Pasha and her sister Nausheen Pasha-Zaidi, a lecturer in psychology at the University of Houston, have put together a collection of essays written by women who get to explain, in their own words, why they do or don’t wear hijabs or niqabs. In their book, “Mirror on the Veil: A Collection of Personal Essays on Hijab and Veiling,” which was borne out of their own personal discussions and Pasha-Zaidi’s dissertation, they give us a glimpse into what it means to be a Muslim woman in the current times.
The sisters, whose parents are from Pakistan, grew up in the New York City area. They tapped into their network of friends to find women around the world who were willing to share their stories.
About US spoke to Shaheen Pasha about what she and her sister learned while putting together the book. This interview has been edited for length.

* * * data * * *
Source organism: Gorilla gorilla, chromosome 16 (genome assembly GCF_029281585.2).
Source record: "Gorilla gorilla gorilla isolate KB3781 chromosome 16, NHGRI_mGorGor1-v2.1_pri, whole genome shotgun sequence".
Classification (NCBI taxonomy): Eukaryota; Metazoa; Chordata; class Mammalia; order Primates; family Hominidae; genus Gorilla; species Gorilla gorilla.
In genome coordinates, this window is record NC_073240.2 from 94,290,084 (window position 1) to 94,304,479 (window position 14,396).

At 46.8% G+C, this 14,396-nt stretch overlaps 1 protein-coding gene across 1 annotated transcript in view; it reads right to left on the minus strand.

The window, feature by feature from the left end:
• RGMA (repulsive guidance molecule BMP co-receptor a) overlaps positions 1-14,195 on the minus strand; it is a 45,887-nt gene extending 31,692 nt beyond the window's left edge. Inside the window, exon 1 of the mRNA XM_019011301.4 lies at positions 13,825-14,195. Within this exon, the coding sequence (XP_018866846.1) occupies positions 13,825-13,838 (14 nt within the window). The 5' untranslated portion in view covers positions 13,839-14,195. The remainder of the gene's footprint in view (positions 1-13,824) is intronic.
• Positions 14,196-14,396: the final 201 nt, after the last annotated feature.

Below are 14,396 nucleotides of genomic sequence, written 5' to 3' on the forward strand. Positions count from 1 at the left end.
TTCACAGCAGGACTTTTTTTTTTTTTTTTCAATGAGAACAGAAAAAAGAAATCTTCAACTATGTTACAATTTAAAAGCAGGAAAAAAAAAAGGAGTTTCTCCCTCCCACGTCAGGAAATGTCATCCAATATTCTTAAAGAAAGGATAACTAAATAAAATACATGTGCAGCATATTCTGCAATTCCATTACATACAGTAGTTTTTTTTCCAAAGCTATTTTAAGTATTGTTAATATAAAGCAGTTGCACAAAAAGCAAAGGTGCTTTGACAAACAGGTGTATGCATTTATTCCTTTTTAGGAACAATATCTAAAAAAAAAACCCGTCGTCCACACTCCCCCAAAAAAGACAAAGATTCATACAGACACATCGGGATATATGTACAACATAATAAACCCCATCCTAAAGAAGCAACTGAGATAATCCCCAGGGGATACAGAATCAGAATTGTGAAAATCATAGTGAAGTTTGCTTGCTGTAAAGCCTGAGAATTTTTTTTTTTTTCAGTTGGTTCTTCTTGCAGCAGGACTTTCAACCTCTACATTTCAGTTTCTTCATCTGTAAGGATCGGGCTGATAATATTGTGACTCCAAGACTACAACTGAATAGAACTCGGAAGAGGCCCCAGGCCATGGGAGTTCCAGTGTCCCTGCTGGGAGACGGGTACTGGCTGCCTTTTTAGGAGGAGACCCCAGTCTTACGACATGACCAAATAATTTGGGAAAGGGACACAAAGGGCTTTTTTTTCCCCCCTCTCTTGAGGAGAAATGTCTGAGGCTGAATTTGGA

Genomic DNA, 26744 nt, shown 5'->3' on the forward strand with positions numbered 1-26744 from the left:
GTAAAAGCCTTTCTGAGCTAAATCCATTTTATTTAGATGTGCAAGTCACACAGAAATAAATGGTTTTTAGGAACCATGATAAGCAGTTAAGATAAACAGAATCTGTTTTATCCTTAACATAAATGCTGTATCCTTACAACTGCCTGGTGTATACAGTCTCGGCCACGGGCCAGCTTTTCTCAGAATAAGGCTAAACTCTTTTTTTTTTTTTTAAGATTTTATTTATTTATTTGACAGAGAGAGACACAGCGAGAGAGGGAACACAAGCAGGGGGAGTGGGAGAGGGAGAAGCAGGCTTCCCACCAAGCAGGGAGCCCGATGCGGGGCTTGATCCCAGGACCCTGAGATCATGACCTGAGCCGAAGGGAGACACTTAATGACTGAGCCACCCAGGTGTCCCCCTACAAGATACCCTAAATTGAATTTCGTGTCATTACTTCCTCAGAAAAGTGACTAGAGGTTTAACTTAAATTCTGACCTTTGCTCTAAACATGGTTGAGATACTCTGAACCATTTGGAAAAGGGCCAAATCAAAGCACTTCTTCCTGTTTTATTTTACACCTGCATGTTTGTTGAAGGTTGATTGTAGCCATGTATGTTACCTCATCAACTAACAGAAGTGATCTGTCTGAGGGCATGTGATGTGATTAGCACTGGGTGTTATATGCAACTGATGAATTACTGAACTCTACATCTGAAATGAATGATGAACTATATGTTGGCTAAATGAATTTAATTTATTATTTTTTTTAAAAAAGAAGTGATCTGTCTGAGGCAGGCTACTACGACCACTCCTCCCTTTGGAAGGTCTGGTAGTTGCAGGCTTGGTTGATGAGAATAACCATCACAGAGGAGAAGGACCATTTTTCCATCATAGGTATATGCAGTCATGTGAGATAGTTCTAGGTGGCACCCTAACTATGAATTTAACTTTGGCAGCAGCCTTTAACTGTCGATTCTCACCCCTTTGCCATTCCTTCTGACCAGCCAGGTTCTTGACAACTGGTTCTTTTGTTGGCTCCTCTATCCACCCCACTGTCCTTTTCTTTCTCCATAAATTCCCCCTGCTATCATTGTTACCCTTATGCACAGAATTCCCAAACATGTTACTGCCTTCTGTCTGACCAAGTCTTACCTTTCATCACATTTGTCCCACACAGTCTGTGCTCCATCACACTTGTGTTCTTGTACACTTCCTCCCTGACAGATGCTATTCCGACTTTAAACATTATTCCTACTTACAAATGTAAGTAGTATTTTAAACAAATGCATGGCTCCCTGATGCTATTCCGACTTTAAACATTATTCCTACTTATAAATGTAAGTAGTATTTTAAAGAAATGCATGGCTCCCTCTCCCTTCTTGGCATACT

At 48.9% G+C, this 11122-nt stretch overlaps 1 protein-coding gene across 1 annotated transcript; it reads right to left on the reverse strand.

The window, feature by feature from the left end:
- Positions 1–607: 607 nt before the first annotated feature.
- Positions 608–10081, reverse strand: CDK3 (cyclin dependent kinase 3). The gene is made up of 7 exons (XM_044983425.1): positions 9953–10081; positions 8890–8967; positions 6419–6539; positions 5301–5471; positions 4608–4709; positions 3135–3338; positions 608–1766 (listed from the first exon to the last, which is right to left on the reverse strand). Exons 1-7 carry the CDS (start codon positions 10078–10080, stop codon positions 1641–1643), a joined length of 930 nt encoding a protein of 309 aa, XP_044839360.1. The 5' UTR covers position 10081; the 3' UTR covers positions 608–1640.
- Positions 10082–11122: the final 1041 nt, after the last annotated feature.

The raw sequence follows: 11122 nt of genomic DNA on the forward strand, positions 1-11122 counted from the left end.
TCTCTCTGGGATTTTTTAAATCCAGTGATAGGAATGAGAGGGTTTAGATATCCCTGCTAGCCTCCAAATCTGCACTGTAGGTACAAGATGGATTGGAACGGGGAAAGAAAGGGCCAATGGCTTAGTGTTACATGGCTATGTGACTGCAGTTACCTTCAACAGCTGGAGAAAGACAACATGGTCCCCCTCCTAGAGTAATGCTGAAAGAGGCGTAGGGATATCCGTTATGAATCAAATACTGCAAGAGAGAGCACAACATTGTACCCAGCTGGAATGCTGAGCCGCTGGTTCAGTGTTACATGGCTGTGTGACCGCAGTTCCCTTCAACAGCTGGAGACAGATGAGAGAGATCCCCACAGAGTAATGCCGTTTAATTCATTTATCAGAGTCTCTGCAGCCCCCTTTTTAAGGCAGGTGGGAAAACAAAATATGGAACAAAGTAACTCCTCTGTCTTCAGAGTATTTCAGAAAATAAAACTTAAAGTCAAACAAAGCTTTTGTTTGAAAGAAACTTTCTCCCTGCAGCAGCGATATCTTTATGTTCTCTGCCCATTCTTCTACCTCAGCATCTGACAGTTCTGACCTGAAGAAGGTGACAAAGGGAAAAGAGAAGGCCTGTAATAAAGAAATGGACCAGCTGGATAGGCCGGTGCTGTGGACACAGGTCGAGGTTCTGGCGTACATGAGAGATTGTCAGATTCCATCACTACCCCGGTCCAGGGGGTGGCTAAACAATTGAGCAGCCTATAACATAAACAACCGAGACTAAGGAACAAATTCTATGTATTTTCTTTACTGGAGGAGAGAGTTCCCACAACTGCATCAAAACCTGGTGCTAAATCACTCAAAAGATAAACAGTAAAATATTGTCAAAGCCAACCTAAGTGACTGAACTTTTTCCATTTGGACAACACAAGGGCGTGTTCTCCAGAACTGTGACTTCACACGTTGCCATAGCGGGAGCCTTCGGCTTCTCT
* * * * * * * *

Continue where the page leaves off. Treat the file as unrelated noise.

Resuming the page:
Your own personal essay was quite remarkable. I was struck by your story and how it took that one voice, different from your own and in this case your husband, to confirm what you probably already knew inside which is that you did not need to cover your hair to be a “good Muslim.”
That is accurate. It took that one extra voice to confirm it for me. My husband was most certainly that voice and now we have been married for almost 17 years. When that happened, I was very happy. My husband is more conservative than I am in many ways. He grew up in a more conservative family but he thinks for himself. And he ultimately is also very supportive of the person I am and how I choose to live my life. Would I have come to the same conclusion without him? Probably but a lot had to do with my age at the time — I was quite young. I would have eventually found my own truth but let’s just say that my husband helped me get there quicker. Today we have a 14-year-old daughter. If one day she decides to wear a hijab that will be her own choice.